Several recent developments may help the county bridge the gap and keep the economic tide surging forward. Sheboygan’s Common Council has been meeting with a developer for the former Boston Store site in the city’s downtown for a mixed-use development that would include apartments, commercial developments and green space for concerts and events.

The city is also working out an agreement with SMET Investments for a proposed 43-unit apartment complex on South Eighth Street on the site of the former St. Cyril and Methodius convent.

Several developers have also expressed an interest in building on at least a portion of the 180-acre Schuchardt Farm site on the city’s west side.

Not all of the county’s economic ventures center on housing and real estate, though.

Manufacturing and retail have seen steady growth the past several years and tourism has always been a key cog in the regional economy. Tourism spending in Sheboygan County grew at a healthy pace in 2014, with direct visitor spending increasing 4.5 percent to $208 million, while tourism business sales grew nearly 5 percent to $345 million. Tourism industry payrolls grew to $73.5 million, up 4.1 percent.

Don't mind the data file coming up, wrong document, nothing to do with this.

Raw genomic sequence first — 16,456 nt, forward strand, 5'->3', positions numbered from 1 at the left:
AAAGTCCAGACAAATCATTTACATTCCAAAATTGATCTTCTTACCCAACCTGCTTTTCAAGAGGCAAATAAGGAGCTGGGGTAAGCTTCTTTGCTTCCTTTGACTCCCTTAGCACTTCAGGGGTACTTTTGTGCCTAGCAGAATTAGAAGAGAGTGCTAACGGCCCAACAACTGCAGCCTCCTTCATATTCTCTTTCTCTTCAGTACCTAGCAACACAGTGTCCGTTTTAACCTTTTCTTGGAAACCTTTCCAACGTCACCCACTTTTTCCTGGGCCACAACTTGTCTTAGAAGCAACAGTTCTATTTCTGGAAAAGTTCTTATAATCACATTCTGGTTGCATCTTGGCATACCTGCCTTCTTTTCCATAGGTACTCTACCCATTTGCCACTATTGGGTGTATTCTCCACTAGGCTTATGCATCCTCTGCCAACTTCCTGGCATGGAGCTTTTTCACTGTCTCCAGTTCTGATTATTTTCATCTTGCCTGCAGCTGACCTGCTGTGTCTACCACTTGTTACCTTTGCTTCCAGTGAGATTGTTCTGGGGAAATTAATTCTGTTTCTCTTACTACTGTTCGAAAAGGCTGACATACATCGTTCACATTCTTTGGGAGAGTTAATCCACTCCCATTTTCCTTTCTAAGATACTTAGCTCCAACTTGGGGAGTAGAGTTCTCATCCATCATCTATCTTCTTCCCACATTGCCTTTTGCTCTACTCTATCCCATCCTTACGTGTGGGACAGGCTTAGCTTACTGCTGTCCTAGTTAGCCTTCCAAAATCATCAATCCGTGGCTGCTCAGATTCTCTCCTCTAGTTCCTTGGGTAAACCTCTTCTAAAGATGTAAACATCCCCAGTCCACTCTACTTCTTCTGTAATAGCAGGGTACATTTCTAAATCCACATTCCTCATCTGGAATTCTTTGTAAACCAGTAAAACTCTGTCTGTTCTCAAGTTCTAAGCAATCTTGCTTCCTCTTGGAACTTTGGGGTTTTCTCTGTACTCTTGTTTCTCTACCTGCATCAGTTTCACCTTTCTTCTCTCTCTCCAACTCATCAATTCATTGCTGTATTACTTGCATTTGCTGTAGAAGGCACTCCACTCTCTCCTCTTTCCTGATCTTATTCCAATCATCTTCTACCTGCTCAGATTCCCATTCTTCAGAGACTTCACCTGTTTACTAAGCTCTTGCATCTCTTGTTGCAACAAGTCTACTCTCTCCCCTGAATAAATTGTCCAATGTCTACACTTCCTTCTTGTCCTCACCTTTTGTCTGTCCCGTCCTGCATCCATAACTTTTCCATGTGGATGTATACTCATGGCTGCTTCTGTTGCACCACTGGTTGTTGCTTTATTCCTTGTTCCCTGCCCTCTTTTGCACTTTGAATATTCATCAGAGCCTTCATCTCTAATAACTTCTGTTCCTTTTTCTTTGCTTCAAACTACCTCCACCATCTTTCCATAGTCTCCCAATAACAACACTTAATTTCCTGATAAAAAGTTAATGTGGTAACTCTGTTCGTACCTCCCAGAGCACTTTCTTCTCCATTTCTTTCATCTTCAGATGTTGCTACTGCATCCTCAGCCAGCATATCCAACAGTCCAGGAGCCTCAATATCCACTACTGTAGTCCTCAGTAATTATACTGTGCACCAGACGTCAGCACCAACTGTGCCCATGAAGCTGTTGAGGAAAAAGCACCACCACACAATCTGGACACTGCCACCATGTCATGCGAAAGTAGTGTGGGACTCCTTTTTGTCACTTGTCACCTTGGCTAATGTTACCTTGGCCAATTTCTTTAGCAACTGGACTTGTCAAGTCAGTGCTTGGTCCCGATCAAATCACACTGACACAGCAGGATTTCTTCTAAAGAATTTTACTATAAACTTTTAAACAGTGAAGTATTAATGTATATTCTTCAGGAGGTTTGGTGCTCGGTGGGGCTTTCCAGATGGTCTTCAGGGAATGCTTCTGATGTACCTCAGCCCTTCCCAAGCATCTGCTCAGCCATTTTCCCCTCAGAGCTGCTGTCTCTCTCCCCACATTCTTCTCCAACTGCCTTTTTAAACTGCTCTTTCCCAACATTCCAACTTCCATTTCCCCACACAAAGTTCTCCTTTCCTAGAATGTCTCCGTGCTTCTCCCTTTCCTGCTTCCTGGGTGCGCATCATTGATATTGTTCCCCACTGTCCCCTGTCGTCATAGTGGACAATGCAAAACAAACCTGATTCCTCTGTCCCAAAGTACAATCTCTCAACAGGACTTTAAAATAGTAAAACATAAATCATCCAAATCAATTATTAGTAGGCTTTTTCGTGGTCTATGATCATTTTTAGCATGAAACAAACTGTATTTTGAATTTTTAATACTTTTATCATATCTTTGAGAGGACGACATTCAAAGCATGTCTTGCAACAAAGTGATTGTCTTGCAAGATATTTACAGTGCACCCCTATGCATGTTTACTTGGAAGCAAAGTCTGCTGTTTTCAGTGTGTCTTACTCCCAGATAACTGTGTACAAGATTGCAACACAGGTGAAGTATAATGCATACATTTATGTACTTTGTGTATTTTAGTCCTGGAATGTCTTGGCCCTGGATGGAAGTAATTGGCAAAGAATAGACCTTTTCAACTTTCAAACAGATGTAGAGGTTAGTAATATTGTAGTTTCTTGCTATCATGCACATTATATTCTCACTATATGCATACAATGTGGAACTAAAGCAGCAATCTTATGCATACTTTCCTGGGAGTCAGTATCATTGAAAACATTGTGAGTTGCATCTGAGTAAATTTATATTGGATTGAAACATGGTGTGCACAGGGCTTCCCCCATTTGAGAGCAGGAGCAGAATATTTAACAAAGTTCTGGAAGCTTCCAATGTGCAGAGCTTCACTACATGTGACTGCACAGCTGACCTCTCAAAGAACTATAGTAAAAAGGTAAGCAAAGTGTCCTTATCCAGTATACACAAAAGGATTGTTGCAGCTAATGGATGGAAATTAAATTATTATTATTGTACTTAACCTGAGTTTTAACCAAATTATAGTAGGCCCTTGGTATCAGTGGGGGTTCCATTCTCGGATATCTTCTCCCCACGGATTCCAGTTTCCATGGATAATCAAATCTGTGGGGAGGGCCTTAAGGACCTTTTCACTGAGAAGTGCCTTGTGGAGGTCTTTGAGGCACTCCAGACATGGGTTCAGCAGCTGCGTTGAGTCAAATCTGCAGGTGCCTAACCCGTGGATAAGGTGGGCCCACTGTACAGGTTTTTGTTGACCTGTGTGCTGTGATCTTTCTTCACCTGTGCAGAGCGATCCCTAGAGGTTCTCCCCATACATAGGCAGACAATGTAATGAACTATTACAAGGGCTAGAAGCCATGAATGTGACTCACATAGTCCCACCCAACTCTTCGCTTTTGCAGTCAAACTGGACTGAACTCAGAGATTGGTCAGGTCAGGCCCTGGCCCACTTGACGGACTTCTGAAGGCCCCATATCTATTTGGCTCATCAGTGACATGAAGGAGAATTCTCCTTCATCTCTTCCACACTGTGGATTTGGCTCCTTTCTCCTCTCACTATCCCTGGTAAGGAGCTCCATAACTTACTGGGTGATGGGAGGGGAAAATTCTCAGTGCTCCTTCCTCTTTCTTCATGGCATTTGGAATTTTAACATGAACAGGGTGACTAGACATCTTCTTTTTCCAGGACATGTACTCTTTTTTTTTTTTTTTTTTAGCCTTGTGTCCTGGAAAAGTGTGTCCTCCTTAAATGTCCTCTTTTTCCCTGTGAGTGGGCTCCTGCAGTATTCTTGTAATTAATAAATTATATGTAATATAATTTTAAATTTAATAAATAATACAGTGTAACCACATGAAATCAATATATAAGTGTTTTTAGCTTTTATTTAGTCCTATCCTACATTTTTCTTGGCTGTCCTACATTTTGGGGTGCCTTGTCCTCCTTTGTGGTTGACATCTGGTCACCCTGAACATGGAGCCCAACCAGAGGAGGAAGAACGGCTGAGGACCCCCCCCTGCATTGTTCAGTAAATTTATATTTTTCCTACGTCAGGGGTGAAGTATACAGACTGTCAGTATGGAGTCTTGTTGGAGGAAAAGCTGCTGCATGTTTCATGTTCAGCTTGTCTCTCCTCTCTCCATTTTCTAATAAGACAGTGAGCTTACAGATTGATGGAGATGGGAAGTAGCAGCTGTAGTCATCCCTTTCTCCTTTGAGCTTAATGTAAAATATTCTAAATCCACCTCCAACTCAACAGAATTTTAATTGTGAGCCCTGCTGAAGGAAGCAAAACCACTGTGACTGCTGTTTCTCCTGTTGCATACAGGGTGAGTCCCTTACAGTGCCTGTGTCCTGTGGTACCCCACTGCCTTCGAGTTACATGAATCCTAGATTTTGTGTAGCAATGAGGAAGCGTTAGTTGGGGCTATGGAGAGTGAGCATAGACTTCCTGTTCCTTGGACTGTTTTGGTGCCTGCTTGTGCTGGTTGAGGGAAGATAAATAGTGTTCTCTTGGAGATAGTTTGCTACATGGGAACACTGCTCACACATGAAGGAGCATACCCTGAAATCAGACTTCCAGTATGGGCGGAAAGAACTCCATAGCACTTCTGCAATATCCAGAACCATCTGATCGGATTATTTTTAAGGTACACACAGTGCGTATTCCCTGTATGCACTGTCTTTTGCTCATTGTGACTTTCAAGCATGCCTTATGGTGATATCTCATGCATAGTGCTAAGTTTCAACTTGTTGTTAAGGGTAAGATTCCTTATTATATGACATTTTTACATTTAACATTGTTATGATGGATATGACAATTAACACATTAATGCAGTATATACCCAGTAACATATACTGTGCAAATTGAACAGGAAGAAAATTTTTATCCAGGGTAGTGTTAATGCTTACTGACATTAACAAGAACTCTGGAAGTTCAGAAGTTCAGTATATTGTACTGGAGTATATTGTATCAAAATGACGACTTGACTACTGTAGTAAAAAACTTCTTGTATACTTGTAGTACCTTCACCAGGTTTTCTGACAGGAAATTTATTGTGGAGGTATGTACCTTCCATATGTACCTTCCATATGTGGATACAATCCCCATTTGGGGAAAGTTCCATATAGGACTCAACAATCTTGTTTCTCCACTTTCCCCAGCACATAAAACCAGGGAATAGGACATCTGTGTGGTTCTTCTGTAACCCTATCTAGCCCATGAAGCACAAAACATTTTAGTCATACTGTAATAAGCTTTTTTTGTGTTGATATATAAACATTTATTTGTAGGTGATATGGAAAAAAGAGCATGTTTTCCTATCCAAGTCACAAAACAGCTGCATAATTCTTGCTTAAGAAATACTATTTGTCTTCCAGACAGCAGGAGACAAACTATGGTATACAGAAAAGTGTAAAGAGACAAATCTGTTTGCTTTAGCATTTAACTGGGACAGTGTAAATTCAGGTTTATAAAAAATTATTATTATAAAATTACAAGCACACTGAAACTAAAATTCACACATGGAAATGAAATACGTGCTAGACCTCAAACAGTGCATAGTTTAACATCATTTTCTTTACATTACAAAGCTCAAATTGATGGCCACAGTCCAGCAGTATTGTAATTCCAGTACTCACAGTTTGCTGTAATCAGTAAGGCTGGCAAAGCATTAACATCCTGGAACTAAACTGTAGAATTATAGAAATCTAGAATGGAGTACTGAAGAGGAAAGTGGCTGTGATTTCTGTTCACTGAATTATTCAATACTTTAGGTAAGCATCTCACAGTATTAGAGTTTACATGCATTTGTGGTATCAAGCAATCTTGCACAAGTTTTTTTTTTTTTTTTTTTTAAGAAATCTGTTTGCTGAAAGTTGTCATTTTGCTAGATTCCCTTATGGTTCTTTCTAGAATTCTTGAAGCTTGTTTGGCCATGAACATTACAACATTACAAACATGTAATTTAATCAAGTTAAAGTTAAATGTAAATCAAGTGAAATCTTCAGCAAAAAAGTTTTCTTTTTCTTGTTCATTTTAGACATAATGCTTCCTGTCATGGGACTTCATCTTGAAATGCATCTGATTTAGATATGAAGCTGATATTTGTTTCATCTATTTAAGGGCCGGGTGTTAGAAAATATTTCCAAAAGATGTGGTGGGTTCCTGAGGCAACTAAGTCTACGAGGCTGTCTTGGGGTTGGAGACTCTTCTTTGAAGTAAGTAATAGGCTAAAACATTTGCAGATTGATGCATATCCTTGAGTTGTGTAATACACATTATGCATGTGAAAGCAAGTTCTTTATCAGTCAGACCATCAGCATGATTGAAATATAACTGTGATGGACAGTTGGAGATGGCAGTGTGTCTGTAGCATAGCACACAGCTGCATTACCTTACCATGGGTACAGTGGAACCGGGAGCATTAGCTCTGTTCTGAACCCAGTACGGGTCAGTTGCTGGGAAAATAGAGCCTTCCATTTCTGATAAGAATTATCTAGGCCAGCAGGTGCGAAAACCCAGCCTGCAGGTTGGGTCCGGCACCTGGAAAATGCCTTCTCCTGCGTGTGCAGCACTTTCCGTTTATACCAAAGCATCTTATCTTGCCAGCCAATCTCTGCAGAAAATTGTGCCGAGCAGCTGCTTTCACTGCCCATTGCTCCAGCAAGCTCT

“We had a record year in 2014,” says Amy Wilson, tourism and planning director for the Sheboygan County Chamber of Commerce.

The lake may yield some opportunities to continue that growth.

Driving along the Lake Michigan shoreline, it’s easy to spot several shipwrecks in shallower waters. Inspired by the success of Michigan’s Thunder Bay National Marine Sanctuary, Sheboygan has joined an effort to create a similar sanctuary encompassing the Wisconsin communities along the lake.

An 875-square mile area of Lake Michigan, extending from Port Washington to Two Rivers, has been identified for possible designation. The nominated area contains a collection of 39 known shipwrecks, 15 of which are listed on the National Register of Historic Places. National Oceanic and Atmospheric Administration officials will visit several Wisconsin communities, including Sheboygan, in mid-November as the agency works through the designation process.

“Right now, there is only one other fresh water marine preserve,” says Sheboygan Mayor Mike Vandersteen. “This would really put us on the map.”